Newspaper of The New York Herald, May 30, 1846, Page 1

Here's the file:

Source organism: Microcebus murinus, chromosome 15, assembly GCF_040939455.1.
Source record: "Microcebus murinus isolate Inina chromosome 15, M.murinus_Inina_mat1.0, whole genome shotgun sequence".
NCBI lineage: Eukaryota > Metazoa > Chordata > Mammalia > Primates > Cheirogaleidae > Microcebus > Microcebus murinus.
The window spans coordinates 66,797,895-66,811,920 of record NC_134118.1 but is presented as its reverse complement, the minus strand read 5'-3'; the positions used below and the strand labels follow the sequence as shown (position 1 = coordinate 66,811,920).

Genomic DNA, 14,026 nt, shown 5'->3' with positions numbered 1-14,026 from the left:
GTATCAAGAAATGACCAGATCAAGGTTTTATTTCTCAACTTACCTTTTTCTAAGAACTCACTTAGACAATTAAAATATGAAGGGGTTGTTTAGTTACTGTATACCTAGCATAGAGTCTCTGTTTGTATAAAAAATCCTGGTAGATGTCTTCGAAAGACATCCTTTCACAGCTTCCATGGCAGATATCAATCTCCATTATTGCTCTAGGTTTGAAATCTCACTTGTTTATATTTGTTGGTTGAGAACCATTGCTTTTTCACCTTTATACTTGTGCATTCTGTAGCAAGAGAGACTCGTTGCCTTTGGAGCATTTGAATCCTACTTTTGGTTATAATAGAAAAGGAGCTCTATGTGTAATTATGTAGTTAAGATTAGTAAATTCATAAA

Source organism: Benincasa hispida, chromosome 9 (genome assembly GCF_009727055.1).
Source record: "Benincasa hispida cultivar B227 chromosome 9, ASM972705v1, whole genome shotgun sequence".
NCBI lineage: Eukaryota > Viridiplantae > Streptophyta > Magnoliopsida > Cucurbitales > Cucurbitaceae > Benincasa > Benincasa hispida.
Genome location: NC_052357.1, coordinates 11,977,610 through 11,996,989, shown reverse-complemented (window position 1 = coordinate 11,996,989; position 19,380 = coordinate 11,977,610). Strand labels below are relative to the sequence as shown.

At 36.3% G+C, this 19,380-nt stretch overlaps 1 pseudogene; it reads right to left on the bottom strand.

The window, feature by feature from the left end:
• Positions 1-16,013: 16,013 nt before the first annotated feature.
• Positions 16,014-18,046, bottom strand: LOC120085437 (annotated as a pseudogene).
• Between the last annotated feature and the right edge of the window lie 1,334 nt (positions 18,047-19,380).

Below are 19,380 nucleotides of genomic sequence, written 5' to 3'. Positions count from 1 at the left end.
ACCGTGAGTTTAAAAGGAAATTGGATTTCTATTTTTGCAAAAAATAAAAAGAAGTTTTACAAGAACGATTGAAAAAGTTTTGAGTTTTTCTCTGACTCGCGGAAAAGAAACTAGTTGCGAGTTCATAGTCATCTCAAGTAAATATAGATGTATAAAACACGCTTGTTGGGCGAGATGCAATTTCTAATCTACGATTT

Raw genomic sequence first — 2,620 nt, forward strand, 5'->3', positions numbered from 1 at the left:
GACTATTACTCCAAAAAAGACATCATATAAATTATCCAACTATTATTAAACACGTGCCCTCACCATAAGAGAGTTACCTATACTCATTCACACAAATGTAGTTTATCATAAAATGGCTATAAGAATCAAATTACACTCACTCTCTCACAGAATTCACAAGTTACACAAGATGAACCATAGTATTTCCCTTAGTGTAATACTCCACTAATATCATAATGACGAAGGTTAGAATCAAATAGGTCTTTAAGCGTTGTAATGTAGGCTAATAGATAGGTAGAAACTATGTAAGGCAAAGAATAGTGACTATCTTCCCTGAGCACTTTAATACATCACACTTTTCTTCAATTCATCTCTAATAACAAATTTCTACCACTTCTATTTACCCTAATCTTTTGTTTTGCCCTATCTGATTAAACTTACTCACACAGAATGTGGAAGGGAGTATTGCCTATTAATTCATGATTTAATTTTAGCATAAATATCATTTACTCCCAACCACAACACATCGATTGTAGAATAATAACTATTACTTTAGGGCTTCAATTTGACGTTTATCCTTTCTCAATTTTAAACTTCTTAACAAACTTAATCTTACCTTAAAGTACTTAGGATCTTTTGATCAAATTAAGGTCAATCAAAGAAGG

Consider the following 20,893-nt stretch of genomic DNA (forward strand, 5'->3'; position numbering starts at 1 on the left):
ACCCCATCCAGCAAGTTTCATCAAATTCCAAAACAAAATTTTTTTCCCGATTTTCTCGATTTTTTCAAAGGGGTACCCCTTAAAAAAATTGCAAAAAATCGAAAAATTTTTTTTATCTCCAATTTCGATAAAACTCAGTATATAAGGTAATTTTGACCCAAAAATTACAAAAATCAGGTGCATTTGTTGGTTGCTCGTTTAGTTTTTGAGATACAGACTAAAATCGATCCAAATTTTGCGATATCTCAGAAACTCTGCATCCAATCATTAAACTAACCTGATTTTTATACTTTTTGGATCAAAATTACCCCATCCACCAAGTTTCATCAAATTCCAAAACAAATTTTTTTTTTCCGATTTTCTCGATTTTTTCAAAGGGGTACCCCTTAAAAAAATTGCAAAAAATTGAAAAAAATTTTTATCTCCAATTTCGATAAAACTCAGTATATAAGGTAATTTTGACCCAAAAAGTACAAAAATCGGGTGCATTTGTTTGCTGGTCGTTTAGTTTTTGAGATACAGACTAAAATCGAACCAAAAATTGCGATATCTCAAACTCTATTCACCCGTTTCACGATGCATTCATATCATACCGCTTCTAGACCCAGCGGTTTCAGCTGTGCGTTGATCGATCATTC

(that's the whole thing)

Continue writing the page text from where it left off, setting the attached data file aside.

Newspaper of The New York Herald dated May 30, 1846 Page 1